A Parent's Guide to Understanding the 4 Attachment Styles

{The 4 attachment styles are helping in understanding the dynamics of infant-parent bonding}

Thanks to my last post, we now understand the origins of attachment theory--what the researchers were interested in and why. Now, let's move on to understanding the theory itself. 
Psychologist Mary Ainsworth first began studying and testing her theory of attachment in Uganda in the mid-1950s. She intensely observed mothers and infants in their homes in Uganda several hours a day for up to nine months. Upon returning to the U.S., she continued a similar type of study in Baltimore with a sample of American mothers and infants. 
Related reading: The Thoughtful Parent's Guide to Attachment Theory
Ultimately she devised a study method called the Strange Situation which enabled researchers to determine what kind of attachment an infant had with his/her parent. Here's a video clip of how the Strange Situation works:

The 4 Attachment Styles

Basically, the Strange Situation involves a series of short separations and reunions between the infant (usually around 12 months old) and his/her parent or primary caregiver (usually the mother). How the child responds to the parent when she returns is key to understanding the attachment style. Ainsworth ultimately developed four attachment categories based on the Strange Situation: 


Most children (about 60%) play happily when in the same room with their mother. They typically spend some time close to their mother and some time exploring their surroundings. They use their mother as a "secure base" from which to explore their new environment. Upon separation, these children are typically somewhat distressed but are easily calmed and comforted by their mother when she returns.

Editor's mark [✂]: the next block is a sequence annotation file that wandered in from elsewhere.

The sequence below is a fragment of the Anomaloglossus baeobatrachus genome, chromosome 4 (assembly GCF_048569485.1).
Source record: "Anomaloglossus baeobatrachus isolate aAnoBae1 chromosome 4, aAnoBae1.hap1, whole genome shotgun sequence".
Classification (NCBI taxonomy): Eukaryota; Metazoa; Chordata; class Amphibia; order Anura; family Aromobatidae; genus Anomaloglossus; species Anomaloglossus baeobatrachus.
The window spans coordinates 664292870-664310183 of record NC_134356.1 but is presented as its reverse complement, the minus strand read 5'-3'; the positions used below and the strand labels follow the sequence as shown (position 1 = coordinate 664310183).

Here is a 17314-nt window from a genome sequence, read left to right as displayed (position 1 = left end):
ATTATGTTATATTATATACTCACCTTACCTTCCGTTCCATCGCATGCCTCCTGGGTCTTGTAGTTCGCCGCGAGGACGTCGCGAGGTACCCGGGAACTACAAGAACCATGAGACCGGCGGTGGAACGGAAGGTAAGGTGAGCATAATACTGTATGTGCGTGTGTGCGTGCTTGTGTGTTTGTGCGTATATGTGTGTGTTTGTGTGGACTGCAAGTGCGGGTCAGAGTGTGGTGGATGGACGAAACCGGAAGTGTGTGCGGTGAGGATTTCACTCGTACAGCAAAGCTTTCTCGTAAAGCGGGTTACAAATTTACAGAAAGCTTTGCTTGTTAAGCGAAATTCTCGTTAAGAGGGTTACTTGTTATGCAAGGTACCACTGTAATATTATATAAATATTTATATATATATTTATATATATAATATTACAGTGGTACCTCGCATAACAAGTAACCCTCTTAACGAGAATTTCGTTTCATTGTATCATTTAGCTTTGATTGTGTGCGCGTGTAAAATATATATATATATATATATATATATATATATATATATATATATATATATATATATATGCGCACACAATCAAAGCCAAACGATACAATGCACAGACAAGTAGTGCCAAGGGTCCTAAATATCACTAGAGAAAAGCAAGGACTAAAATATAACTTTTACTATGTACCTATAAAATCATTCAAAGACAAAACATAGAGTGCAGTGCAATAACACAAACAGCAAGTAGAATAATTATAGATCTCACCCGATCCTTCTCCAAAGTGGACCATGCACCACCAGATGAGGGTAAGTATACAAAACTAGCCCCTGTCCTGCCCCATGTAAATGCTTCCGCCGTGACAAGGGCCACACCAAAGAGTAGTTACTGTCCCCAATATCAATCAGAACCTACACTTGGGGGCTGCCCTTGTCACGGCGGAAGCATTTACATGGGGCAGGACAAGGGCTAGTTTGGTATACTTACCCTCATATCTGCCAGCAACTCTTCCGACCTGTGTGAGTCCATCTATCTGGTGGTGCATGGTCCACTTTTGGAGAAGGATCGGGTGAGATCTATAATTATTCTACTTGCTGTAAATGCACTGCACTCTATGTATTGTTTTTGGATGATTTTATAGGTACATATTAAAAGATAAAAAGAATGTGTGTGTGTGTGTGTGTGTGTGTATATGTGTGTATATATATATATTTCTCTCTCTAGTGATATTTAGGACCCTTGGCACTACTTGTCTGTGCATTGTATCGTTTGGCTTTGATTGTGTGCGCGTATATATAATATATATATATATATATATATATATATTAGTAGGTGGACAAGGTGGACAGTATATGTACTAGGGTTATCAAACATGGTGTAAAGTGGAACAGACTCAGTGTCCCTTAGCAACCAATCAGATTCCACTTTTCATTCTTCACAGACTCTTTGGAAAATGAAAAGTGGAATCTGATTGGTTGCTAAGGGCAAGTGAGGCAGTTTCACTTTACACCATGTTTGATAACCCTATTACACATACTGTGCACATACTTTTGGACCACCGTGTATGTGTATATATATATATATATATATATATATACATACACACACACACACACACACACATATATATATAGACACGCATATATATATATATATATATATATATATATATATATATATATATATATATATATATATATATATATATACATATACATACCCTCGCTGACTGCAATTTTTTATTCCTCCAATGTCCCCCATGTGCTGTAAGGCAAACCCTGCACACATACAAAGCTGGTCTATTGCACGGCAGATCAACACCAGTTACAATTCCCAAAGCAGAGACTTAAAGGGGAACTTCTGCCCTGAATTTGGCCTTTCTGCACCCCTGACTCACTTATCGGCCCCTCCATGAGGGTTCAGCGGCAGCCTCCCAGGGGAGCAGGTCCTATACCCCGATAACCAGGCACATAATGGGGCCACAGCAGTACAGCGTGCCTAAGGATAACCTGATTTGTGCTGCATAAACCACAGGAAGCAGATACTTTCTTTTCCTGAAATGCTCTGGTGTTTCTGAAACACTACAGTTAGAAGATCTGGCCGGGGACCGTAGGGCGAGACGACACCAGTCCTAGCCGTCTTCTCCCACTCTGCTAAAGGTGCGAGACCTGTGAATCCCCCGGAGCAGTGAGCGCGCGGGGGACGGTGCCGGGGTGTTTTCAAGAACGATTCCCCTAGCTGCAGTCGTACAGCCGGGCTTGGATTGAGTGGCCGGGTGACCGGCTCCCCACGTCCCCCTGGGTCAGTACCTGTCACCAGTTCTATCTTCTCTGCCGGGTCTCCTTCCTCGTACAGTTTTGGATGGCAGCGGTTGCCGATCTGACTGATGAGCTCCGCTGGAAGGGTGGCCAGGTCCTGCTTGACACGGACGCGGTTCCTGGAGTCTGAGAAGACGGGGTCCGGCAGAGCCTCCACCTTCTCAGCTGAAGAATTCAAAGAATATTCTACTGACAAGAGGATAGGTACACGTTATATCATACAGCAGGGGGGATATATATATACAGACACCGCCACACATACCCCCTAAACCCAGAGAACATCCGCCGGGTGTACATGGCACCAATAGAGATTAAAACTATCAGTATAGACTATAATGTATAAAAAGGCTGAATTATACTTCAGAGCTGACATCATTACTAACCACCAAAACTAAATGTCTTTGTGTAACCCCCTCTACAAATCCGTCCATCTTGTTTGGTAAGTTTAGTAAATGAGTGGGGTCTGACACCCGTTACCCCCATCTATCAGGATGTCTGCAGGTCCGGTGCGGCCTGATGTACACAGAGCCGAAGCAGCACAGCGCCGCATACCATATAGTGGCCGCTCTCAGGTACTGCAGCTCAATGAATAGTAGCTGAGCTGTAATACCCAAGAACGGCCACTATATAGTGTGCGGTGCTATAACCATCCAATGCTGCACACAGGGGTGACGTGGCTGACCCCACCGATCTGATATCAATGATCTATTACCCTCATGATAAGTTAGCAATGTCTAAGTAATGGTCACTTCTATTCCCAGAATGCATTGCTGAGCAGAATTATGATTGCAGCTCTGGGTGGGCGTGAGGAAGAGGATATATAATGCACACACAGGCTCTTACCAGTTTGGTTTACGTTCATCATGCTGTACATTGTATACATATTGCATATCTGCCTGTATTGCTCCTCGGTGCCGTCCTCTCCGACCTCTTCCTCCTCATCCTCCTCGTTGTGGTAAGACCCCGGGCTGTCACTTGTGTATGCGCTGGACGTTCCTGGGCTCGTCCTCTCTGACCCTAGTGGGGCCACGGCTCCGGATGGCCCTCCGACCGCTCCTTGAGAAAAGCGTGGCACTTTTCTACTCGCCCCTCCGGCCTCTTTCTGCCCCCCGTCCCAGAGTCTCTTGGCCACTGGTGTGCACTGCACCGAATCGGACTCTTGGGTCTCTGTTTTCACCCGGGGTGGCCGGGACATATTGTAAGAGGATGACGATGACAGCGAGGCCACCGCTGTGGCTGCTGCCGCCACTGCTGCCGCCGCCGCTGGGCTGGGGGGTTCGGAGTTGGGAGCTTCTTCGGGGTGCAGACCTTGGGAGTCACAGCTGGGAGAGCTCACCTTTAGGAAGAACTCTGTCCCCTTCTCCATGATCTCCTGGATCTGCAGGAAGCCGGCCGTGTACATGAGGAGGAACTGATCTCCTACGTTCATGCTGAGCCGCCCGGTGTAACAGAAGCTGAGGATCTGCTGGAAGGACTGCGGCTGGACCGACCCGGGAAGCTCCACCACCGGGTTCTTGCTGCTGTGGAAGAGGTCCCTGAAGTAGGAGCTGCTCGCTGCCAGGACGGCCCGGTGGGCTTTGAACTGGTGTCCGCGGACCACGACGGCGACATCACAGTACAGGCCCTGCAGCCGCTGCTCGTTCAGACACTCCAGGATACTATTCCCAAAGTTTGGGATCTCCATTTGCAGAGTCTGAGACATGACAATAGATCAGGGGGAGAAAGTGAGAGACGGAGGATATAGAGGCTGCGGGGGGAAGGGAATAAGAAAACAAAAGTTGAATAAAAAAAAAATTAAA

attachment styles


Some children do not use their mother as a secure base to such a degree and instead, try to stay close to her even before the separation. When separated these children are extremely upset. Upon reunion with their mother, they seem to react with some ambivalence--they may cry to be picked up but then seem to push the mother away or not be easily soothed. 
Want to understand more classic child development facts? Download this FREE cheat sheet and learn to separate fact from myth: 5 Common Child Development Myths


Some children show a pattern of avoidance with their mother. They do not engage in play with their mother while she is in the room and when she leaves they show little distress. Upon reunion with their mother, these children do not try to readily seek her out.


This category was developed several years later. These children are often very distressed by separations from their mothers but display disorganized behavior upon her return such as approaching but then backing away. They may show behaviors like frozen expressions or rocking. Most often these patterns are seen among children whose mothers have mental health problems or have experienced extreme trauma.   

It is important to note that most children exhibit a secure attachment with their caregiver. Research has shown that children who show signs of insecure attachment (i.e., avoidant, ambivalent, etc.) most often have parents who were unresponsive or inconsistent in their responses to the child (i.e., sometimes responsive but not always) so he/she doesn't know how to react. 

It's also important to note that you cannot really identify the type of attachment your child has just by your interaction with them. These categories were designed to be evaluated in a lab setting with researchers who have extensive training in attachment theory. I know it's tempting to assume our children have a certain attachment pattern, but I would really leave the categorizing up to the researchers.
Related reading: What Being a Stay-at-Home Mom Taught Me About Child Development {that a Ph.D. didn't}